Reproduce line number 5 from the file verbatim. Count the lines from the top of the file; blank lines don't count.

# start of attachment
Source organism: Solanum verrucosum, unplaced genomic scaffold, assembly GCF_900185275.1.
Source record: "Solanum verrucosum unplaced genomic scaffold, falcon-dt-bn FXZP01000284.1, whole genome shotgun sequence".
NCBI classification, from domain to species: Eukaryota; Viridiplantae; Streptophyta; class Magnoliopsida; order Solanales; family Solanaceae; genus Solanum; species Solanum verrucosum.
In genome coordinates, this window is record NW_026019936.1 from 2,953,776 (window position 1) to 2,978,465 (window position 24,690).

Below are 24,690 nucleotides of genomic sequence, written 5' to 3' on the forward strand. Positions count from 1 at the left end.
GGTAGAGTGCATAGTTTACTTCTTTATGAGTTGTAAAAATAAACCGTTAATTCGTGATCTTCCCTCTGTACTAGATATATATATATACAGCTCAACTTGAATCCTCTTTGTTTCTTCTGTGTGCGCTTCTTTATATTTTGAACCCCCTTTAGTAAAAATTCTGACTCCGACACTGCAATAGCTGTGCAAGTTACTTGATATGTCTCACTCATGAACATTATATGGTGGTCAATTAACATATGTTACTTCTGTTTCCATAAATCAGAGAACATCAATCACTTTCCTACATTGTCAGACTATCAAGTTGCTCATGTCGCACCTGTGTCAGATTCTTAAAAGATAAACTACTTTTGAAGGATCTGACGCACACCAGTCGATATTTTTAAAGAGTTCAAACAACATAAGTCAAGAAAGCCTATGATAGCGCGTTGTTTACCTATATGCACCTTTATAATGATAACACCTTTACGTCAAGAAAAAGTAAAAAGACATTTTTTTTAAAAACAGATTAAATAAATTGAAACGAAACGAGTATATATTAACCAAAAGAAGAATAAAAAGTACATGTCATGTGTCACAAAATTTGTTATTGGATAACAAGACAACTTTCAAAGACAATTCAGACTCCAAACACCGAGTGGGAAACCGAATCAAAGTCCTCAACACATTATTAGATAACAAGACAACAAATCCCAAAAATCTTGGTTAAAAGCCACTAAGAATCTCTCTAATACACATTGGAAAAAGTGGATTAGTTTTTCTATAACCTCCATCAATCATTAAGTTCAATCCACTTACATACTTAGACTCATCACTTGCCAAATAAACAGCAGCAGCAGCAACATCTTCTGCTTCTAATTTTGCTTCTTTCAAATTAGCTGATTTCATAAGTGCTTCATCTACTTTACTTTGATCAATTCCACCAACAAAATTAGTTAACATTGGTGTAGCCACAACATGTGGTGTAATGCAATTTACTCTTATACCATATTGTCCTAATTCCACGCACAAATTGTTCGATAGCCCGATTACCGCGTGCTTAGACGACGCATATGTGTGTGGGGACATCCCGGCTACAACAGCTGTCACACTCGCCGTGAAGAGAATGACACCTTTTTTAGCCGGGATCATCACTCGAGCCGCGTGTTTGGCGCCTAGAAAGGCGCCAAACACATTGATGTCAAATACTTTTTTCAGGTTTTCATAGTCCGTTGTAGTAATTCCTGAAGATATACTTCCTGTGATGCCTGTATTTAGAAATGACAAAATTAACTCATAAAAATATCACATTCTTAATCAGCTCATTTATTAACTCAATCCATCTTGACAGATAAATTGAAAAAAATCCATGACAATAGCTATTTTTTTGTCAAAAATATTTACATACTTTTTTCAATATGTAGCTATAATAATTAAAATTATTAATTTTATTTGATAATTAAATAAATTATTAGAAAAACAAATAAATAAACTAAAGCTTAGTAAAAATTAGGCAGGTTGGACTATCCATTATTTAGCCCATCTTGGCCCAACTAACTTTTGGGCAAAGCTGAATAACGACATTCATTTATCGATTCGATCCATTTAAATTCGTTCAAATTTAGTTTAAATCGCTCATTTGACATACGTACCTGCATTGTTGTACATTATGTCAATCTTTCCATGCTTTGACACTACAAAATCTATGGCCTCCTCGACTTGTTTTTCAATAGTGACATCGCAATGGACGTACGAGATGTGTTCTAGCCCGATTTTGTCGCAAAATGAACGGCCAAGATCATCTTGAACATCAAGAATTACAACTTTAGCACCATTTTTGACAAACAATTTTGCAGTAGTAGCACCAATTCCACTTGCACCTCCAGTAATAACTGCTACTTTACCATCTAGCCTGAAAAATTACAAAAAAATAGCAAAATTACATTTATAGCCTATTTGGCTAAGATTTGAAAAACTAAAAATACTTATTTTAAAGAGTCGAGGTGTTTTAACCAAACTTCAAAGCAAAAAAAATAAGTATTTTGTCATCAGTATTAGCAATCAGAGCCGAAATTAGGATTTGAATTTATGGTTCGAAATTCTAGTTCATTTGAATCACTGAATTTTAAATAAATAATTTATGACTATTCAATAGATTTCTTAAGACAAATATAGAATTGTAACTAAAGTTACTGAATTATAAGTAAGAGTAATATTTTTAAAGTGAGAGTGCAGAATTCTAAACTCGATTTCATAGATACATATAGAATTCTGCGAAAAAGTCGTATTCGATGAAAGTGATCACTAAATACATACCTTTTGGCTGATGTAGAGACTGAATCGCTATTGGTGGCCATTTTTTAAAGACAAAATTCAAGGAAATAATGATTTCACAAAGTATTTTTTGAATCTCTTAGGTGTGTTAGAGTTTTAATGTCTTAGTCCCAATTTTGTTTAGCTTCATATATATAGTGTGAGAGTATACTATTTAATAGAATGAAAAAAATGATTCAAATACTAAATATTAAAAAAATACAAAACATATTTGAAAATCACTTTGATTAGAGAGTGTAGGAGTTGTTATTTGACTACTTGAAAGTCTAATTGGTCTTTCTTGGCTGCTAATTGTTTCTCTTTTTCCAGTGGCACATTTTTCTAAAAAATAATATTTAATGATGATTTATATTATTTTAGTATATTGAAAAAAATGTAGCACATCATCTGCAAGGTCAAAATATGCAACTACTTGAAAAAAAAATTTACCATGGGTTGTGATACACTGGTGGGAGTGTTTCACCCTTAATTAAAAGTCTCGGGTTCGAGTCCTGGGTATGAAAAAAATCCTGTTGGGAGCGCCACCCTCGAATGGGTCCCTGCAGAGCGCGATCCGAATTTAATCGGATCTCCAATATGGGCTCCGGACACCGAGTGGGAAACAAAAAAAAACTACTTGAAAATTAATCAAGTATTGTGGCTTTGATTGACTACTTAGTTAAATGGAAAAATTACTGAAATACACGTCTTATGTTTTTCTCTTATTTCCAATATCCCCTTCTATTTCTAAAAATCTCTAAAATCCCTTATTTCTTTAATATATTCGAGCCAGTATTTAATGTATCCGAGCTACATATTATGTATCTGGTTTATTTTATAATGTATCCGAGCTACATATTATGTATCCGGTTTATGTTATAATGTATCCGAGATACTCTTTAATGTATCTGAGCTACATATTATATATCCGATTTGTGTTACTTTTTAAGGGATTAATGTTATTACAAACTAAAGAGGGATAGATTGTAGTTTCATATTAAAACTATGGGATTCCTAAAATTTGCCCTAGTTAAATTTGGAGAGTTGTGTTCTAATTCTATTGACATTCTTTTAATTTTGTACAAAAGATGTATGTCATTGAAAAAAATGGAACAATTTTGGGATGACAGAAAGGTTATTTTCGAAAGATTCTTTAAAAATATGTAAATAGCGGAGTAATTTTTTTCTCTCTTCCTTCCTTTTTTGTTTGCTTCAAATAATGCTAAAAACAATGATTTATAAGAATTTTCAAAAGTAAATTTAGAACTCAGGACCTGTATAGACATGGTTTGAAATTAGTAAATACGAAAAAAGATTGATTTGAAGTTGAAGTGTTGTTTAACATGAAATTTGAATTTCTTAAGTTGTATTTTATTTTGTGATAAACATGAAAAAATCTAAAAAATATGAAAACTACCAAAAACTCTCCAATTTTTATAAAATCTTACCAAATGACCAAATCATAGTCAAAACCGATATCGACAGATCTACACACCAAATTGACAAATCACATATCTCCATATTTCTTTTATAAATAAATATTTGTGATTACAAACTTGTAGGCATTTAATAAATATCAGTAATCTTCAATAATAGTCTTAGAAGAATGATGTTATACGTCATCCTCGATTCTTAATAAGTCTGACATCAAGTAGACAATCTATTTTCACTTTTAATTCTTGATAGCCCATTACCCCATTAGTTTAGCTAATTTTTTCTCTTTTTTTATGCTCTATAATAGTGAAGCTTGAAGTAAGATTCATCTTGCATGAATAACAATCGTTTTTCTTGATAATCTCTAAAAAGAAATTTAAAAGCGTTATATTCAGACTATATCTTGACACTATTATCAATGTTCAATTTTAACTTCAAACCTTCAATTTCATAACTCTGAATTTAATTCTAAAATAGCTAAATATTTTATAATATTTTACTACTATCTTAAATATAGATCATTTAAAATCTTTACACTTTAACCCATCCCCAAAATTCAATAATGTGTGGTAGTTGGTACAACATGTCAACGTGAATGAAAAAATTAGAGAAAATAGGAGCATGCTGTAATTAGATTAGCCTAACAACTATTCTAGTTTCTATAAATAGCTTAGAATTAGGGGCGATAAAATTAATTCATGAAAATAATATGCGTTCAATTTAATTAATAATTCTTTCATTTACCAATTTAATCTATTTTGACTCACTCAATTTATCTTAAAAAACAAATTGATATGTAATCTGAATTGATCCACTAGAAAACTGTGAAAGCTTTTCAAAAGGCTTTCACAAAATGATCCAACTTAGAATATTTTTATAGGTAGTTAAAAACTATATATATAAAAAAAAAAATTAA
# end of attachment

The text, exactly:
Below are 24,690 nucleotides of genomic sequence, written 5' to 3' on the forward strand. Positions count from 1 at the left end.